At Virginia Tech, Master of Engineering students are trained to thrive in environments that require professional skills such as leadership, management, communication, decision-making, diversity, and cultural competency. Development of these skills is crucial to post-graduation success in the ever-evolving technology sector.

Graduating Innovation Campus students Abrar Rhine, Anand Patel, and Joan Perez Lozano already have positions lined up at tech giants Raytheon, Fannie Mae, and Linkedin.

Abrar Rhine, who earned an undergraduate degree from Virginia Tech in 2022, will work for Raytheon Technologies as a senior software engineer in Charlotte, North Carolina. He decided to pursue his master’s degree as a part of the accelerated degree program and hoped the breadth of classes would deepen his knowledge of artificial intelligence and machine learning and give him the hands-on coding experience he needed.  

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Abrar Rhine at the Virginia Tech Innovation Campus HQ. Photo by Lydia Pritchard for Virginia Tech.

“The classes are amazing. You’re building real-life software in collaboration with your classmates and helping your professors with their research. I don’t think I’d get that opportunity anywhere else,” Rhine said. “If you look at the senior positions at tech companies, they look for either a higher degree or comparable work experience. I think my master’s degree helped me get this position. It separated me from other applicants.”

Anand Patel, who will be working as an enterprise technology program associate at Fannie Mae in Reston, Virginia, echoed that sentiment. “The entry-level field is pretty crowded, so applying to positions while pursing my master’s set me apart. One of the things our faculty members do to help us stay particularly relevant is incorporate hot topics like ChatGPT into our lectures. It’s important to discuss how this field is evolving.”

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Anand Patel. Photo courtesy of Patel.

Patel earned his undergraduate degree in biology but wanted to enhance his software development skills with his master's degree. To prepare for the rigor of his master’s coursework, he enrolled in a coding bootcamp at a local community college.

For Joan Perez Lozano, whose home country is Peru, pursuing a master's degree in the United States had been a personal goal since he visited the country for the first time in 2015.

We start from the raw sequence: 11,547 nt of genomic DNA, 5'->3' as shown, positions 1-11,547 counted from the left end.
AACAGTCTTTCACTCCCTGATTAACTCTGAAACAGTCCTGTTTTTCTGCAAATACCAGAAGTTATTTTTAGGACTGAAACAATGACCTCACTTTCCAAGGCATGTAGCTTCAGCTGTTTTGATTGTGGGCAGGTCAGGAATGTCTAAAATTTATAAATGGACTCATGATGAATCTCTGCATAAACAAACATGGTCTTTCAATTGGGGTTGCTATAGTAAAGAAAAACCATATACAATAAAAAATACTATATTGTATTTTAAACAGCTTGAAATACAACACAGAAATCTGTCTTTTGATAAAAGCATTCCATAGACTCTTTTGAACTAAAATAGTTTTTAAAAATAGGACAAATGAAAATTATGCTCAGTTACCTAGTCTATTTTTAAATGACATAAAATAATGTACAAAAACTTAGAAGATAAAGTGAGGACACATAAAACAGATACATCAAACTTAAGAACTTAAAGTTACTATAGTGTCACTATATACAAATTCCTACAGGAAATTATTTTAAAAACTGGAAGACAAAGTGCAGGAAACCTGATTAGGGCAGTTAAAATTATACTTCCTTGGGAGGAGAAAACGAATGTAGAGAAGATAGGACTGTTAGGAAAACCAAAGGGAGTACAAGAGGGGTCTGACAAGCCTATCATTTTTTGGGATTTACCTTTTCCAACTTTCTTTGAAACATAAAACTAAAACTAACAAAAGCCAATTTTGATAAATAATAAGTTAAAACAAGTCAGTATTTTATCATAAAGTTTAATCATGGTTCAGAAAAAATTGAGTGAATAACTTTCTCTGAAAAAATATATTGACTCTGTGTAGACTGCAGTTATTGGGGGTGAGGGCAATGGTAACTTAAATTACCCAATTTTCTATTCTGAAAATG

“While I believe that we are capable of growing and developing as a person and professional anywhere in the world, I think the U.S. is the most ideal, as it is home to many leading tech companies and startups,” said Perez Lozano. “For my capstone, my teammates and I had the opportunity to collaborate on a Boeing-sponsored project. This was particularly challenging because it required the application of all the knowledge that I had acquired throughout the master’s program. We worked through challenges together and with the help of our Boeing point of contact. We got a taste of what it’s like to be in a work environment.”

Perez Lozano will work at Linkedin as a software engineer at its headquarters in Sunnyvale, California.

His advice for other students interested in pursuing a master’s degree? “As a first-generation student and a member of an underrepresented group in the technology industry, never let yourself down, even if the path looks difficult and there’s not much support,” he said. “Stay open-minded. Your interests and goals may evolve over time. Embrace the journey, don’t be afraid to take risks, and take care of yourself physically and mentally.”

The Virginia Tech Innovation Campus is both a place and a culture that unlocks the power of diverse people and ideas to solve the world’s most pressing problems through technology. Construction of Academic Building One, located in Alexandria, is on track to be completed in fall 2024.

“By the time you graduate, you’re ready to get into the tech industry and change the world,” Rhine said.

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